Another four of this season’s new dancers were recruited after private auditions in Hong Kong:
Home-grown talent Peggy Lai was born in Hong Kong and has already performed in several of The Hong Kong Ballet’s productions. She recently completed the first year of a degree in Fine Arts from The Hong Kong Academy for Performing Arts, and will join The Hong Kong Ballet as an apprentice. Machi Muto was born in Fukuoka, Japan. She studied ballet in her home city for 7 years before joining the English National Ballet School and then the National Ballet Academy in Amsterdam. She has danced in Europe with the Dutch National Ballet and most recently The Norweigan National Ballet. Shunsuke Arimizu joins The Hong Kong Ballet straight from the Minori Ballet Studio in Tokyo. He has performed in classical ballets on numerous occasions with the Japan Ballet Association, Ballet Chambre Ouest and Inoue Ballet Foundation. Frank van Tongeren was born in the Netherlands. He completed his ballet training in The Hague and Amsterdam, and enjoyed several visits to summer schools with The Royal Ballet in London. He has been with the Norwegian National Ballet since autumn 2010.
Madeleine also travelled to Beijing with Ballet Mistress Tang Min to audition Chinese dancers: Liu Wei Nan, Gong Yi Wen and Zhang Jin all join the Company straight from the Beijing Dance Academy. With the help of The Hong Kong Ballet, Gong Yi Wen secured a prestigious scholarship from Jacob’s Pillow where he participated in a three week summer school, taught by some of the leading teachers and choreographers in the US. A fourth Chinese dancer, Gao Ge joins the Company after spending the last season with the Dutch National Ballet.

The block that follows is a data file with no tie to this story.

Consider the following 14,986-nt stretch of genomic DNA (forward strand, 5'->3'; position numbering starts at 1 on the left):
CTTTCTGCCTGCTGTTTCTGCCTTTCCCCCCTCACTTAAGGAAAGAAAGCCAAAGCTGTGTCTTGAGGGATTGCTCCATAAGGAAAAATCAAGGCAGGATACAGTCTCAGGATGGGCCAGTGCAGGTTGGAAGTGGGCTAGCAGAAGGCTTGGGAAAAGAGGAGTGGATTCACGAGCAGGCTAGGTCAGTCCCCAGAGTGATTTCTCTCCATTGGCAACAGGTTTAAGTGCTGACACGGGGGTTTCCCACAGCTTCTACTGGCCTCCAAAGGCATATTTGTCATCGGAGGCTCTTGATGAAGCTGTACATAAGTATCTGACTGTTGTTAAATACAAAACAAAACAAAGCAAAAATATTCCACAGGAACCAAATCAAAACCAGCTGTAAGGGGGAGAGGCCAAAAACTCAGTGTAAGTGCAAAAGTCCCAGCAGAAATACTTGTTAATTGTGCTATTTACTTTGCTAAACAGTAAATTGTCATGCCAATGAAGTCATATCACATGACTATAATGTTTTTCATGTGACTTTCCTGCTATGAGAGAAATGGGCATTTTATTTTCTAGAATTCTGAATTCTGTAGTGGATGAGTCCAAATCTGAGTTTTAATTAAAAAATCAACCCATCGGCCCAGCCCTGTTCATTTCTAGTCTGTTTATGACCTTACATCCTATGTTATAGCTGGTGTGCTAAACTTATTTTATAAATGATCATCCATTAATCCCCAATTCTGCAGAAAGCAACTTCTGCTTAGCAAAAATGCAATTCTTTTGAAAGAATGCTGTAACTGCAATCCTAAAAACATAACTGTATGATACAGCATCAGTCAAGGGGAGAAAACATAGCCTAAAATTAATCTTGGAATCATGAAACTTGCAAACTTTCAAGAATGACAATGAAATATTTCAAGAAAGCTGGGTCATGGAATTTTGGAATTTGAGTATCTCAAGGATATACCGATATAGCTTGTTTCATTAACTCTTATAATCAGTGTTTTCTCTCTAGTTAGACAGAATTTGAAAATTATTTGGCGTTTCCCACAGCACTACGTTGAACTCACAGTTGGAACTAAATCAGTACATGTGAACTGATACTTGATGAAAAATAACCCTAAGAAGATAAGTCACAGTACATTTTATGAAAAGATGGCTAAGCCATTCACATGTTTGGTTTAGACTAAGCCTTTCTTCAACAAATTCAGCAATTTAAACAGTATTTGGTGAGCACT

Madeleine Onne said, “I’m so proud of the dancers who have been promoted, especially of Wu Fei-fei who has had an outstanding year. On the stage of any production by The Hong Kong Ballet you will see a truly international company, and we are continuing our inclusive approach by welcoming so many dancers from all over the world.”
About The Hong Kong Ballet
One of the premier classical ballet companies in Asia, The Hong Kong Ballet turned 33 in 2012. It is becoming internationally recognised as a world-class institution with an identity that fully reflects the unique vitality of Hong Kong.
The Company’s artistic team of over 40 dancers is led by Artistic Director Madeleine Onne. The majority of The Hong Kong Ballet’s dancers hail from China while others are from elsewhere in Asia, Europe and North America. The Company performs a repertoire that combines 19th to 21st century classical masterpieces, acclaimed contemporary works and newly commissioned ballets. Since 1997, The Hong Kong Ballet has raised its international profile by conducting over 20 tours. An integral part of the Company’s activities is an extensive education and community outreach programme, which brings the art of ballet to students as well as to the wider community of Hong Kong.